As with the numerator, the choice of the denominator (which drops to be included) should depend on the scale, the point of view and the focus. At basin level, the choice might be between water diverted from the source and the same minus water restored, whereas at field level one might consider useful rain, irrigation water and supplemental irrigation.

Spatial variability of water productivity

Reported data on water productivity with respect to evapotranspiration (WPET) show considerable variation, e.g. wheat 0.6-1.9 kg/m3, maize 1.2-2.3 kg/m3, rice 0.5-1.1 kg/m3, forage sorghum 7-8 kg/m3 and potato tubers 6.2-11.6 kg/m3, with incidental outliers obtained under experimental conditions. Data on field-level water productivity per unit of water applied (WPirrig), as reported in the literature, are lower than WPET and vary over an even wider range. For example, grain WPirrig for rice varied from 0.05 to 0.6 kg/m3, for sorghum from 0.05 to 0.3 kg/m3 and for maize from 0.2 to 0.8 kg/m3. The variability occurs because data were collected in different environments and under different crop management conditions. These affected the yield and the amount of water supplied (Kijne et al., forthcoming). Furthermore, it is often difficult to determine the real crop yield over a large area, e.g. the size of a large irrigation system. When asked for yield figures, individual farmers are likely to give a figure that depends on the situation. For a loan application, they may overstate the yield, whereas for payment of a debt or a tariff, they will probably understate the yield obtained. Vegetable yields of vegetables may change every day, and unless good records are kept, no one will know exactly how much was harvested during the total harvest period. Yields expressed in monetary terms are more doubtful as prices on the local market may fluctuate considerably over time (FAO, 2002d).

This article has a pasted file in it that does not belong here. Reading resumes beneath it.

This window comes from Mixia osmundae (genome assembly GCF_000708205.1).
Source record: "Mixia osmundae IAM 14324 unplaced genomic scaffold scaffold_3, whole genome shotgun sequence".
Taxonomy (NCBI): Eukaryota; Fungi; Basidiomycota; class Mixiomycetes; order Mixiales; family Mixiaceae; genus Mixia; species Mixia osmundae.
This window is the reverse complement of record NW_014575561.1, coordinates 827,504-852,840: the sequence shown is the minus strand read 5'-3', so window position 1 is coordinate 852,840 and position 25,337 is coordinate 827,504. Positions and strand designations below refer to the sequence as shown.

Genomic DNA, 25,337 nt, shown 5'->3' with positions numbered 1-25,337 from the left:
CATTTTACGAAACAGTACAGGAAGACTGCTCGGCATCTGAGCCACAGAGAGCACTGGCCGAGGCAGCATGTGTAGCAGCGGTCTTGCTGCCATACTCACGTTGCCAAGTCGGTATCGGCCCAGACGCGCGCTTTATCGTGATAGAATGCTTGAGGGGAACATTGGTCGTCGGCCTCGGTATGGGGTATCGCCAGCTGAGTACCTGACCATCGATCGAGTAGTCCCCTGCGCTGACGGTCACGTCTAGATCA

Plate 7 A farmer works on an irrigation canal (Mexico)


Nevertheless, water productivity data across scales are useful in assessing whether water drained from upstream is reused effectively downstream. However, there are few reliable data on water productivity at different scale levels within the same system. A study using remote sensing and GIS technologies assessed crop WPET at various irrigation system scales in the Indus Basin in Pakistan (Bastiaanssen et al., 2003). Crop water productivity was found to vary significantly at the scale of small canal command areas. When water productivity was aggregated for canal command areas, the highest water productivity values decreased gradually. Their variability also decreased until at a scale of about 6 million ha water productivity tended to a low value of about 0.6 kg/m3. This arose because at the larger scale, canal commands with less fertile or saline soils and with less canal water and poorer quality groundwater were included in the average.